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Last week, The New York Times published a report about genetic testing during pregnancy, “When They Warn of Rare Disorders, These Prenatal Tests Are Usually Wrong”. The topic was also featured on yesterday’s The Daily podcast, “An Investigation Into Flawed Prenatal Tests”. For our blog this week, we’re going to take a deep dive into the specific test in question and discuss how this news may affect our clients and other expecting families.

The test being discussed is the NIPT (Non-Invasive Prenatal Testing), also called NIPS (Non-Invasive Prenatal Screening). This is a blood test performed in the first trimester that screens for several genetic conditions as well as fetal sex for those who want to find out. It works by analyzing the small amounts of the baby’s DNA that are found in the pregnant person’s bloodstream. The test can be done as early as 10 weeks, which has contributed to its growth as a standard screening in recent years. Many people are excited to learn their baby’s sex so early in pregnancy and appreciate the reassurance the test usually provides.

It’s important to remember that the NIPT is a screening test NOT a diagnostic test. This means that results identify your level of risk for having a baby with a specific genetic condition. Your results will either come back as low risk or as increased risk for each condition tested. An elevated risk is considered a positive result. Receiving a positive NIPT result does not mean that your baby definitely has a specific chromosomal abnormality. To find out for sure, you need to have diagnostic testing (more on this later).

All NIPTs screen for Trisomy 13 (Patau syndrome), Trisomy 18 (Edwards’ syndrome), and Trisomy 21 (Down syndrome). An analysis of sex chromosomes can be added to screen for any sex chromosome disorders and to predict fetal sex. In addition, pregnant people can add on screening for very rare genetic conditions called microdeletions.

The efficacy of screenings for microdeletions are the bulk of what The New York Times report covers. Their research notes that this add-on to NIPTs began as an attempt to differentiate the benefits of various laboratory options in a saturated market. Once the NIPT was widely accepted for its reliability in screening for Down syndrome without any of the risks carried by more invasive testing mechanisms, many lab companies began making their own NIPT, such as Labcorp, Quest, Natera, Invitae, and several others. With so much competition, these companies increased the number of genetic conditions their test could screen for in order to bolster their appeal to medical practitioners and expecting families.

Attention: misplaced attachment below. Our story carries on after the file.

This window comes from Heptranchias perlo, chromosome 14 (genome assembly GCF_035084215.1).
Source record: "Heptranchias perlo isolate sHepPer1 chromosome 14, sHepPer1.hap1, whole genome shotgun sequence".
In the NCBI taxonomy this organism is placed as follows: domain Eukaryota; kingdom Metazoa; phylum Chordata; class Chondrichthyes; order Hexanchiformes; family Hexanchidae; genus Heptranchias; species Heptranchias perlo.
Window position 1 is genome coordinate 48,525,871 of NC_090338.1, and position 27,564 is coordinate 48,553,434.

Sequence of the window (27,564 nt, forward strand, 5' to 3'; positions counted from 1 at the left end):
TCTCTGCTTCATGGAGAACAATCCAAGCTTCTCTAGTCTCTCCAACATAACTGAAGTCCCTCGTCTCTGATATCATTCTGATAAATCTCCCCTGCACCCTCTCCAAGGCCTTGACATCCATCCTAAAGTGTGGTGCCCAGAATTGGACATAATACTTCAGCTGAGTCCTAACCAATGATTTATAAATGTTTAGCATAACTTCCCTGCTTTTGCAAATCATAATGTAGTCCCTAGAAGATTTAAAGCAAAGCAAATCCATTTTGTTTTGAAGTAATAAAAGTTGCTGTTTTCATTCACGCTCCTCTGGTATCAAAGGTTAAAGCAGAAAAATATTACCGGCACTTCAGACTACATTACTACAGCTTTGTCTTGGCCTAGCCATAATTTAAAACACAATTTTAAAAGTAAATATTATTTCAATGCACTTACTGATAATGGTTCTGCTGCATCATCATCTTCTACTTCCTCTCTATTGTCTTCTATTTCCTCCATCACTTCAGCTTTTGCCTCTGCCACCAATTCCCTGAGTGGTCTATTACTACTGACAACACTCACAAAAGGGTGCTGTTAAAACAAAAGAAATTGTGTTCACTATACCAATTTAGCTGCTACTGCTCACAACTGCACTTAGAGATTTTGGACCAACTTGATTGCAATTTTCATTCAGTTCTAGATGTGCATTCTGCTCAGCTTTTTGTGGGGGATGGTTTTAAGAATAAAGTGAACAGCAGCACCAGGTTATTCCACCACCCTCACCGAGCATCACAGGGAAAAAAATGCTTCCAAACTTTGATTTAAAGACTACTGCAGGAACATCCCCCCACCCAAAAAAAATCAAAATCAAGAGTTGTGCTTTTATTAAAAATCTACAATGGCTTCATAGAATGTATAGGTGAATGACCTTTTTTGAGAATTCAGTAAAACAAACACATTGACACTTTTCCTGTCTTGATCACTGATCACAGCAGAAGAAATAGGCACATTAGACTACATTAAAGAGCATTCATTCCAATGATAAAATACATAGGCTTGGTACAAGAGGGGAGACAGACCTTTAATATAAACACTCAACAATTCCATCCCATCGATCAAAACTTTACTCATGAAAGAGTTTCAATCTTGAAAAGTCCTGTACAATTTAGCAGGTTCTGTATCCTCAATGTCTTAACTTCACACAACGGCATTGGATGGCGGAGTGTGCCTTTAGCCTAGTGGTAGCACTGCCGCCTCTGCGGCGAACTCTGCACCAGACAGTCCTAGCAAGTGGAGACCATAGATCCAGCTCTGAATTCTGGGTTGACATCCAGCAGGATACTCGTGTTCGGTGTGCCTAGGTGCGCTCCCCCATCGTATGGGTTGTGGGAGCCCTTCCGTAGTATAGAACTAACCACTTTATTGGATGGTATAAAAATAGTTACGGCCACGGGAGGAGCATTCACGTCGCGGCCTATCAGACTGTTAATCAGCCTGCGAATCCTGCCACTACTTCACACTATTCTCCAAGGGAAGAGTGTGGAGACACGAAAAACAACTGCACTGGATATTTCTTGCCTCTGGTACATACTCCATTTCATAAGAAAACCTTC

The problem is that testing for these exceedingly rare conditions leads to a higher false positive rate than a true false positive rate. The Times found that positive screenings for microdeletions are wrong upwards of 80% of the time. In fact, positive screenings for the microdeletions Prader-Willi and Angelman syndromes, conditions which affect 1 in 20,0000 births, are wrong 93% of the time. This means that only 7% of positive results are correct. By their nature, tests for rare conditions will always generate more false positives than those for more common genetic abnormalities because they are looking for something that occurs so infrequently – essentially the proverbial needle in a haystack.

False positive NIPT results can have lasting impacts on pregnant people and their families. Those interviewed by The Times described the interval between getting a positive NIPT result and finding out through diagnostic testing that it was a false positive as one of the worst times of their lives. Many had to wait weeks to receive further testing, since these tests can only be performed later in pregnancy than the NIPT. Additionally, since only specialized facilities offer these options, people may have to schedule their appointments further out than they would prefer.